Entrepreneurship student D’Andre McBride wants to launch a social enterprise that focuses on helping disadvantaged people with career and professional development, and, for the last two semesters, he’s been learning how to run one from the ground up, thanks to the UAB Academic Small Business Alliance’s Bridge to Success Project opens a new website.

Entrepreneur student D'Andre McBride

The ASBA project provides paid internship opportunities to UAB students with Birmingham-area small businesses and organizations based on their field of study and interests. Students are paid $2,250 per semester and work 12-15 hours per week.

McBride spent his first semester with the ASBA project interning at Urban Impact, Inc. — a nonprofit dedicated to assisting Black entrepreneurs in the Birmingham area. He’s back for a second semester helping businesses set up a point-of-sale system and organizing their inventory.

“I got to meet business owners, property owners and go into open spaces where people were coming up with ideas,” he said.  “That was my first time being in that environment and meeting all these different people.”

ASBA started in 2014 as a think tank focused on facilitating growth for local small businesses by involving students, according to Demetria Scott, ASBA Project Administrator.

“The business owners expressed that they needed students but didn’t have a lot of time to interview students,” Scott said. “They asked could they provide a job description, and we match students’ qualifications.”

Collat School of Business Dean Eric Jack saw the potential early and was the first UAB dean to get behind the program. The school invested $50,000 into the project to help get it off the ground. About that same time the business school announced a new experiential learning requirement, which helped create a sustainable pipeline of student interns.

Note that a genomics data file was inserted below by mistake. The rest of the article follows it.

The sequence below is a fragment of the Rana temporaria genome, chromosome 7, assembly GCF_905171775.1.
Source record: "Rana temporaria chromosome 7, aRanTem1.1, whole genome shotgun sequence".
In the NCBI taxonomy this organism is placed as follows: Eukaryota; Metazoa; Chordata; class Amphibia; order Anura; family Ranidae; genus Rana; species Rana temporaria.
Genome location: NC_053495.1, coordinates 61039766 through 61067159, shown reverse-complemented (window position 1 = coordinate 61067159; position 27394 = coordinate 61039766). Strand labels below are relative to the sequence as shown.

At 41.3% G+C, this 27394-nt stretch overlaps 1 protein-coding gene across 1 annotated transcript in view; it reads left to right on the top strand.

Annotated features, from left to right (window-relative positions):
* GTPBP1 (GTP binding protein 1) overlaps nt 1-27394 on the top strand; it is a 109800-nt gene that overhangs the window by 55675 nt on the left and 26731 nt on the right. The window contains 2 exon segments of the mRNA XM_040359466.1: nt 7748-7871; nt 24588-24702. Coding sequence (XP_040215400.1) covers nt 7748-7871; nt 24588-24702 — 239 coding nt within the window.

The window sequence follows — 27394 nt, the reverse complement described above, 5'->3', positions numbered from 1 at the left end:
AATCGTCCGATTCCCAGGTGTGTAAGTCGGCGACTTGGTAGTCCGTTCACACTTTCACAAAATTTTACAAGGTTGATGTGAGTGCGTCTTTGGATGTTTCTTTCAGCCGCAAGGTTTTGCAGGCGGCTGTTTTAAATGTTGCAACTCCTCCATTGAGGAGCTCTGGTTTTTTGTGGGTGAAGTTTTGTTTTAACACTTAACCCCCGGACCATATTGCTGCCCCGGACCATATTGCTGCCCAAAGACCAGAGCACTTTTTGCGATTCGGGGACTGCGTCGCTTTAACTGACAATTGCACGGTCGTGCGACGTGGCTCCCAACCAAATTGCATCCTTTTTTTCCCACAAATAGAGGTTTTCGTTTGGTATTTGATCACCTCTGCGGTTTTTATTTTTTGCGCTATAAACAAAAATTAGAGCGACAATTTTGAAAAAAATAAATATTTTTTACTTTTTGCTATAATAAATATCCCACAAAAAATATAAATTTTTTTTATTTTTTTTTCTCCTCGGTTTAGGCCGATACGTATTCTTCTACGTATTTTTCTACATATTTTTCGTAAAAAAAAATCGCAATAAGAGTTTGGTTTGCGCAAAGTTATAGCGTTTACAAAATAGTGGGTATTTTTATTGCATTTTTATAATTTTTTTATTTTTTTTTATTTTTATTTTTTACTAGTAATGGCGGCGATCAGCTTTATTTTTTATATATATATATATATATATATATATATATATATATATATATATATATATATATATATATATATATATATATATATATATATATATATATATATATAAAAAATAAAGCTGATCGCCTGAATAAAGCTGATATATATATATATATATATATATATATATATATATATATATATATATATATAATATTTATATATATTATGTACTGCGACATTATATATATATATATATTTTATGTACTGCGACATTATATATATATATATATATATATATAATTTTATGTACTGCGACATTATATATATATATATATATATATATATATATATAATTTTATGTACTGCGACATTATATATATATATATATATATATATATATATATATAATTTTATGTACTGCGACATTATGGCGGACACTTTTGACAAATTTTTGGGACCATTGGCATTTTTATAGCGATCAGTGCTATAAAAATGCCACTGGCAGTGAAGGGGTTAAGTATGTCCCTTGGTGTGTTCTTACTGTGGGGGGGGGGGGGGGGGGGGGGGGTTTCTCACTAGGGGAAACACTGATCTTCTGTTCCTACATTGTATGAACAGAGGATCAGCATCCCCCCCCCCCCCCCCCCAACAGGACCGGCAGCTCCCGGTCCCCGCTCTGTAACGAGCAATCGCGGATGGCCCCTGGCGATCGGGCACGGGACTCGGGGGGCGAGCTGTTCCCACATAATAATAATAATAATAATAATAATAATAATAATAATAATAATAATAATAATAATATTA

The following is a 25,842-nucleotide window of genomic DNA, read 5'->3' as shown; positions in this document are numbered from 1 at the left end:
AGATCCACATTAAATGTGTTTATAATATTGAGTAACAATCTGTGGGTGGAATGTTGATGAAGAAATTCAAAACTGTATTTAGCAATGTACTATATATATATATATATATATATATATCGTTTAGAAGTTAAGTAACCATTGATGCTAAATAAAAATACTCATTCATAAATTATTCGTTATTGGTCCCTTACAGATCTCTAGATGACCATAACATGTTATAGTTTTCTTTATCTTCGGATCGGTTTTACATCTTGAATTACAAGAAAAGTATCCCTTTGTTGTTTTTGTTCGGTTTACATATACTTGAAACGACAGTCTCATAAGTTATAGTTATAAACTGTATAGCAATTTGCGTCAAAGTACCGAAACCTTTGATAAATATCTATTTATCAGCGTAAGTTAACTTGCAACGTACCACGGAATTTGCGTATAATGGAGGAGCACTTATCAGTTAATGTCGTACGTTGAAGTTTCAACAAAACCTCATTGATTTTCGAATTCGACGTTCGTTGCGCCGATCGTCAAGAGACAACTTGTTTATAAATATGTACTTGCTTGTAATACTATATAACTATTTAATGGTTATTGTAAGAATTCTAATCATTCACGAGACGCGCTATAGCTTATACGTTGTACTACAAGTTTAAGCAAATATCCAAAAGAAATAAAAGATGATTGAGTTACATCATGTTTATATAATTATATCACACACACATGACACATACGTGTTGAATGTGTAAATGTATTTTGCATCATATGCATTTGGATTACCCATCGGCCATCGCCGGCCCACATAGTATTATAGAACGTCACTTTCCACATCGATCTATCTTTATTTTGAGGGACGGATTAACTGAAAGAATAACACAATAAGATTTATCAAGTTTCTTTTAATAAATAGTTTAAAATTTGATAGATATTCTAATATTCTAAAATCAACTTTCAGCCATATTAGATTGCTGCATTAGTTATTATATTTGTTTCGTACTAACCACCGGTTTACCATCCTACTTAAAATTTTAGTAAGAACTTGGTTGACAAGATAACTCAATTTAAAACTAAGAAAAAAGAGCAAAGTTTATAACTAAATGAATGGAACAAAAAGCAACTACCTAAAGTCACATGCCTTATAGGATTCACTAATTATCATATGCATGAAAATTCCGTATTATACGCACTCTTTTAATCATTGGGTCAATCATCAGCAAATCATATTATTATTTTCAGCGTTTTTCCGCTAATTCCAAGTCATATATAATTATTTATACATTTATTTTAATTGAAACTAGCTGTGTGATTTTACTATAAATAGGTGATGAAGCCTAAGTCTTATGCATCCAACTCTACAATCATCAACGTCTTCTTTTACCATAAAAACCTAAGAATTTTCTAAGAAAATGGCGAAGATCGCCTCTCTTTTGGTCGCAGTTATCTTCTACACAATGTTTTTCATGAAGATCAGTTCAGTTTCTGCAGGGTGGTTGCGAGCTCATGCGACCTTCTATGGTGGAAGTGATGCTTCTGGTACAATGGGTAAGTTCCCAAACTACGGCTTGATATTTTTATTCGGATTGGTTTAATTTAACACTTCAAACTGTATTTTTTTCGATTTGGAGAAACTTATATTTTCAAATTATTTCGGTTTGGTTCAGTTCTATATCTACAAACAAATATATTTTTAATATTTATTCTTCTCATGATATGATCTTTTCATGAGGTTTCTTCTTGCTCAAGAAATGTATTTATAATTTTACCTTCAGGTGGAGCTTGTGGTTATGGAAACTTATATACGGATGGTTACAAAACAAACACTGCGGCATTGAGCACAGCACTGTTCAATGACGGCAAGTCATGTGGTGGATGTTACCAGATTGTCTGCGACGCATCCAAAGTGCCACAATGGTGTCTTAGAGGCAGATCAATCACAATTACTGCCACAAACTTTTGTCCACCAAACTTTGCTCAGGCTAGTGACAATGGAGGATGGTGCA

“We’re just so appreciative to Dean Jack, because if he had not caught the vision, we’d still just be kind of lost,” Scott said. “He got it and he put money behind it. Even when he was building a new building, he still saw the need in what we were trying to do.”

The project has since expanded to serve students in three other units on campus: the College of Arts and Science, the School of Health Professions, and the School of Engineering. Over the life of the project, more than 200 students have found internships.

Rita Stewart-Hampton, director of the Collat Career Center, serves as the project liaison for business students. She posts opportunities via Handshake, meets with interested students, then matches them with small businesses.

“They’re learning a lot,” she said.” A lot of the students who apply to the project want to be entrepreneurs or work at small businesses. So many of our students are community-driven and really want to help. That’s where they want to start their career.”

McBride said he’s learned more about working in a professional environment.

“Working closely with our project manager, I learned the ins and outs of business,” he said. “I learned how to be more professional when talking to someone and to have an agenda when meeting with someone.”

ASBA Recruitment and Community Liaison Brandon Cleveland calls the project a purposeful partnership. He works with the 30-plus businesses involved in ASBA.

Participating businesses not only get manpower, but they also get information about other opportunities available to UAB partners. Students get to learn about Birmingham.

“There are students who would probably never go outside of that bubble if they didn’t participate in the ASBA project,” he said. “Having the opportunity to work local and seeing the things that are going on in their environment is a great opportunity.”

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